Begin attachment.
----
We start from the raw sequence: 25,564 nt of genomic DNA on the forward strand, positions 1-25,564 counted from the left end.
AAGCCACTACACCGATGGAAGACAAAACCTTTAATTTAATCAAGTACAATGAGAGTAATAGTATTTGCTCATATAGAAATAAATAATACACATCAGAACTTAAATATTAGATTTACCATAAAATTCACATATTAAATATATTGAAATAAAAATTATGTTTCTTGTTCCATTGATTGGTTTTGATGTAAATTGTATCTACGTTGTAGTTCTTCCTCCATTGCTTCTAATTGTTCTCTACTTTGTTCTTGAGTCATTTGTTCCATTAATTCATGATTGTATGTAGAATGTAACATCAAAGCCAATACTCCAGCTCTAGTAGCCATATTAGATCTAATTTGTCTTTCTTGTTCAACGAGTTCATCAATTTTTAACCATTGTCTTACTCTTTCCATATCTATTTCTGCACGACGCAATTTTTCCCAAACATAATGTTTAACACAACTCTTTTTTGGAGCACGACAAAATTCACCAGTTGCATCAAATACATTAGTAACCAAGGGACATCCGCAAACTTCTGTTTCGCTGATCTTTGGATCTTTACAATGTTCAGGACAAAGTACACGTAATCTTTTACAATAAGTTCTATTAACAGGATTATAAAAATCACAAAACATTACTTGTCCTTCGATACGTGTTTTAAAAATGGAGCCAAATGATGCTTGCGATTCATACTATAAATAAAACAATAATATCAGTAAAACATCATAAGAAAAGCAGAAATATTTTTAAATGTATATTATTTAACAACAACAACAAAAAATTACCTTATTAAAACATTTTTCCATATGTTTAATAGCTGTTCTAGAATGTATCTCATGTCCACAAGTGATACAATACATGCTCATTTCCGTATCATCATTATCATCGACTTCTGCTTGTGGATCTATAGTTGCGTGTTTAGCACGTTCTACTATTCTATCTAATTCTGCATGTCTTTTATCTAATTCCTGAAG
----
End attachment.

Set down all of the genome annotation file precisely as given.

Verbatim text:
We start from the raw sequence: 25,564 nt of genomic DNA on the forward strand, positions 1-25,564 counted from the left end.
AAGCCACTACACCGATGGAAGACAAAACCTTTAATTTAATCAAGTACAATGAGAGTAATAGTATTTGCTCATATAGAAATAAATAATACACATCAGAACTTAAATATTAGATTTACCATAAAATTCACATATTAAATATATTGAAATAAAAATTATGTTTCTTGTTCCATTGATTGGTTTTGATGTAAATTGTATCTACGTTGTAGTTCTTCCTCCATTGCTTCTAATTGTTCTCTACTTTGTTCTTGAGTCATTTGTTCCATTAATTCATGATTGTATGTAGAATGTAACATCAAAGCCAATACTCCAGCTCTAGTAGCCATATTAGATCTAATTTGTCTTTCTTGTTCAACGAGTTCATCAATTTTTAACCATTGTCTTACTCTTTCCATATCTATTTCTGCACGACGCAATTTTTCCCAAACATAATGTTTAACACAACTCTTTTTTGGAGCACGACAAAATTCACCAGTTGCATCAAATACATTAGTAACCAAGGGACATCCGCAAACTTCTGTTTCGCTGATCTTTGGATCTTTACAATGTTCAGGACAAAGTACACGTAATCTTTTACAATAAGTTCTATTAACAGGATTATAAAAATCACAAAACATTACTTGTCCTTCGATACGTGTTTTAAAAATGGAGCCAAATGATGCTTGCGATTCATACTATAAATAAAACAATAATATCAGTAAAACATCATAAGAAAAGCAGAAATATTTTTAAATGTATATTATTTAACAACAACAACAAAAAATTACCTTATTAAAACATTTTTCCATATGTTTAATAGCTGTTCTAGAATGTATCTCATGTCCACAAGTGATACAATACATGCTCATTTCCGTATCATCATTATCATCGACTTCTGCTTGTGGATCTATAGTTGCGTGTTTAGCACGTTCTACTATTCTATCTAATTCTGCATGTCTTTTATCTAATTCCTGAAG